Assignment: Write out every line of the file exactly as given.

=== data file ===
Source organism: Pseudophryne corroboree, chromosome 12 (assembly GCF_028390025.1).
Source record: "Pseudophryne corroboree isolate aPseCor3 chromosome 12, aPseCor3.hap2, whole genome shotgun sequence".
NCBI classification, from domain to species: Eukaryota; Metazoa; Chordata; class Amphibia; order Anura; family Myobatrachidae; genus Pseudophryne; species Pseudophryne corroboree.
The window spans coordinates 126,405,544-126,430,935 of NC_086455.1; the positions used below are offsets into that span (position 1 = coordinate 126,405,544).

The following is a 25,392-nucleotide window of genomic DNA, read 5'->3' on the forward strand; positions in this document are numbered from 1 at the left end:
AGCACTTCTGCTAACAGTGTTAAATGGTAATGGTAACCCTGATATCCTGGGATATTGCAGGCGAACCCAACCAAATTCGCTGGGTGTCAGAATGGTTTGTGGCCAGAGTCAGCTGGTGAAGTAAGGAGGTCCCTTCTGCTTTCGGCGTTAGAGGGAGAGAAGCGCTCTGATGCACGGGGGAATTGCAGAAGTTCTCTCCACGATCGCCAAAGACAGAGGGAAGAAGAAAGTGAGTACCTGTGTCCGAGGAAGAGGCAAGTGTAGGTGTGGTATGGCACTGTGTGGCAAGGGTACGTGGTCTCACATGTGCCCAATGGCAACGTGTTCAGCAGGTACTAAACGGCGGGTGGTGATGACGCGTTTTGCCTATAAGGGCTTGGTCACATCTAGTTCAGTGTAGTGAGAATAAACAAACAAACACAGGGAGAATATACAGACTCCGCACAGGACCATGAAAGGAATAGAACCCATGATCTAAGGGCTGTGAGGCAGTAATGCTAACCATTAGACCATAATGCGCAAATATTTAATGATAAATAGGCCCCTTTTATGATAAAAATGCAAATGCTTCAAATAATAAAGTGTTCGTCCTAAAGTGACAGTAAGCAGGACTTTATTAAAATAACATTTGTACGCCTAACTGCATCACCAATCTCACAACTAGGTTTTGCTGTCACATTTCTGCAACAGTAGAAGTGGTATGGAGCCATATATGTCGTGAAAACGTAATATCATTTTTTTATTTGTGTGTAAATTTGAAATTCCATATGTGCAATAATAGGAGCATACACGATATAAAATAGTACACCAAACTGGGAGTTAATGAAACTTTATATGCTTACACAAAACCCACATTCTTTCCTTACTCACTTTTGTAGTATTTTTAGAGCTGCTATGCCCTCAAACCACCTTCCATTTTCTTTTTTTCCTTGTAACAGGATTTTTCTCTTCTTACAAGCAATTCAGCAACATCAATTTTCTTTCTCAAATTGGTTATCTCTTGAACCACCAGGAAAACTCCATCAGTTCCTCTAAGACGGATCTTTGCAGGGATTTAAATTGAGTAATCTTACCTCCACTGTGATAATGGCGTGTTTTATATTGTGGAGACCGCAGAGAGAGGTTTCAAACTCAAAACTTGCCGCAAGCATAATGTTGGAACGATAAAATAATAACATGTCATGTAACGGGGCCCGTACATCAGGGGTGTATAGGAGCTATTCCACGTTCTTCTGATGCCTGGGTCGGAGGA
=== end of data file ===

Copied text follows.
Source organism: Pseudophryne corroboree, chromosome 12 (assembly GCF_028390025.1).
Source record: "Pseudophryne corroboree isolate aPseCor3 chromosome 12, aPseCor3.hap2, whole genome shotgun sequence".
NCBI classification, from domain to species: Eukaryota; Metazoa; Chordata; class Amphibia; order Anura; family Myobatrachidae; genus Pseudophryne; species Pseudophryne corroboree.
The window spans coordinates 126,405,544-126,430,935 of NC_086455.1; the positions used below are offsets into that span (position 1 = coordinate 126,405,544).

The following is a 25,392-nucleotide window of genomic DNA, read 5'->3' on the forward strand; positions in this document are numbered from 1 at the left end:
AGCACTTCTGCTAACAGTGTTAAATGGTAATGGTAACCCTGATATCCTGGGATATTGCAGGCGAACCCAACCAAATTCGCTGGGTGTCAGAATGGTTTGTGGCCAGAGTCAGCTGGTGAAGTAAGGAGGTCCCTTCTGCTTTCGGCGTTAGAGGGAGAGAAGCGCTCTGATGCACGGGGGAATTGCAGAAGTTCTCTCCACGATCGCCAAAGACAGAGGGAAGAAGAAAGTGAGTACCTGTGTCCGAGGAAGAGGCAAGTGTAGGTGTGGTATGGCACTGTGTGGCAAGGGTACGTGGTCTCACATGTGCCCAATGGCAACGTGTTCAGCAGGTACTAAACGGCGGGTGGTGATGACGCGTTTTGCCTATAAGGGCTTGGTCACATCTAGTTCAGTGTAGTGAGAATAAACAAACAAACACAGGGAGAATATACAGACTCCGCACAGGACCATGAAAGGAATAGAACCCATGATCTAAGGGCTGTGAGGCAGTAATGCTAACCATTAGACCATAATGCGCAAATATTTAATGATAAATAGGCCCCTTTTATGATAAAAATGCAAATGCTTCAAATAATAAAGTGTTCGTCCTAAAGTGACAGTAAGCAGGACTTTATTAAAATAACATTTGTACGCCTAACTGCATCACCAATCTCACAACTAGGTTTTGCTGTCACATTTCTGCAACAGTAGAAGTGGTATGGAGCCATATATGTCGTGAAAACGTAATATCATTTTTTTATTTGTGTGTAAATTTGAAATTCCATATGTGCAATAATAGGAGCATACACGATATAAAATAGTACACCAAACTGGGAGTTAATGAAACTTTATATGCTTACACAAAACCCACATTCTTTCCTTACTCACTTTTGTAGTATTTTTAGAGCTGCTATGCCCTCAAACCACCTTCCATTTTCTTTTTTTCCTTGTAACAGGATTTTTCTCTTCTTACAAGCAATTCAGCAACATCAATTTTCTTTCTCAAATTGGTTATCTCTTGAACCACCAGGAAAACTCCATCAGTTCCTCTAAGACGGATCTTTGCAGGGATTTAAATTGAGTAATCTTACCTCCACTGTGATAATGGCGTGTTTTATATTGTGGAGACCGCAGAGAGAGGTTTCAAACTCAAAACTTGCCGCAAGCATAATGTTGGAACGATAAAATAATAACATGTCATGTAACGGGGCCCGTACATCAGGGGTGTATAGGAGCTATTCCACGTTCTTCTGATGCCTGGGTCGGAGGA